Dessert for Dad
With four sons ranging in age from 12 1/2 to 30, I always look forward to Father's Day. And even though I often enjoy preparing food at home for my boys and my wife Gelila, I'm happy to say that all of my offspring enjoy cooking themselves -- especially my second son, Byron, who completed a culinary degree and has joined the restaurant world.
So, chances are that on Father's Day I'll be reaping the benefits that so many dads enjoy: being treated to a meal that my kids cook. I hope if you're a dad yourself, or are planning a special day for your father or husband, that cooking will figure into your family's plans too.
Often, and traditionally, there's some sort of backyard barbecuing, a natural with grilling season just started. Of course, by default, Dad usually becomes the one who has to mastermind the Father's Day cookout, since the outdoor grill is traditionally thought of as his responsibility. (Of course, there are also many women who love to grill!)
But I'd like to suggest a different sort of cooking activity this year; one that doesn't require building a fire or Dad getting smoke in his eyes. Instead, how about staying in the kitchen, preheating the oven and baking a pie?
It's hard to find a dad who doesn't enjoy a slice of homemade pie, especially when it's one featuring the best produce of the season. At this time of year, that usually means strawberries.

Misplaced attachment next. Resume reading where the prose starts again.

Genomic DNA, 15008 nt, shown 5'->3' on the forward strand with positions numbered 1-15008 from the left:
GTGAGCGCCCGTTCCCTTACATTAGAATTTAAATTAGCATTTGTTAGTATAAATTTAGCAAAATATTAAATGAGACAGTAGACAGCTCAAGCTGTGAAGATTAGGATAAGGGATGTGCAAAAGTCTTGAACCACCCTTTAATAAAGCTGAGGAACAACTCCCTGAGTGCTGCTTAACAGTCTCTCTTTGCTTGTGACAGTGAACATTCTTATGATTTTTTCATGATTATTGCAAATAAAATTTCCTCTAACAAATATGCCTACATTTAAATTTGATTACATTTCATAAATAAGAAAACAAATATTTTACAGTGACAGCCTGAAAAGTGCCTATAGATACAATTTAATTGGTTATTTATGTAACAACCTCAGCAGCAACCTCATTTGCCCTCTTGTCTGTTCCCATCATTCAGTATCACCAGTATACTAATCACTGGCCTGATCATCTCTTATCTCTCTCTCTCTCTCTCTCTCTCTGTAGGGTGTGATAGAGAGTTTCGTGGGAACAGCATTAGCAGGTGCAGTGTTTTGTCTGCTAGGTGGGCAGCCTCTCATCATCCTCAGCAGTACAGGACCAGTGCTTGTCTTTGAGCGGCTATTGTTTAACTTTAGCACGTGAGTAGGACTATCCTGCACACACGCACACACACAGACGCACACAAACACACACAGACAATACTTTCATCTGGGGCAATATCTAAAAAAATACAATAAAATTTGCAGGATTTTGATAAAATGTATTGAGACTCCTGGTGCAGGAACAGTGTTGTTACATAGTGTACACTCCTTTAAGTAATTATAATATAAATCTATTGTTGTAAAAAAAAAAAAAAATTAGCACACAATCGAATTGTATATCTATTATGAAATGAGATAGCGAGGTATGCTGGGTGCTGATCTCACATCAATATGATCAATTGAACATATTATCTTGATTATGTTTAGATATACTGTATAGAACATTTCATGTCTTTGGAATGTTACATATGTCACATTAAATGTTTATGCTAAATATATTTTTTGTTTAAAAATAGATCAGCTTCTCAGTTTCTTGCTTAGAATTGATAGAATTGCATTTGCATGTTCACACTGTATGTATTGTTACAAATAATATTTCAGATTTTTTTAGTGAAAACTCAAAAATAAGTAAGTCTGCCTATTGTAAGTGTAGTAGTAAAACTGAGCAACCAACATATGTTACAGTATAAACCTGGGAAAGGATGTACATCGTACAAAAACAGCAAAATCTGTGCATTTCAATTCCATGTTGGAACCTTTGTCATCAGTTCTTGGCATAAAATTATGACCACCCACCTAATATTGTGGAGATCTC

Most of the strawberry pies you see, though, are of the fresh, cold variety: a prebaked pie shell filled with whole glazed berries and topped with whipped cream. There's nothing wrong with that, of course, except it's called a pie primarily because a pastry shell is its serving vehicle.
So instead, why not bake a pie that's filled with bubbling hot berries?
One reason you don't see many strawberry pies with a baked filling is that the berries on their own break down quickly and reduce to something resembling strawberry jam. I prefer doing what my mother and grandmother did: combining the strawberries with chunks of rhubarb.
Rhubarb is a reddish stalk resembling celery in shape, but it has a wonderfully tart taste. When sweetened with some sugar, the flavor harmonizes beautifully with the strawberries and gives the finished pie filling wonderful body. In fact, in years past, some cooks referred to rhubarb as "pie plant." You can find fresh rhubarb in most well-stocked markets. (Just be sure to trim off all traces of the leaves, which contain toxic compounds.)
May you enjoy this pie on Father's Day with your family, as I hope to do with mine. Thank you, Cameron, Byron, Oliver and Alexander!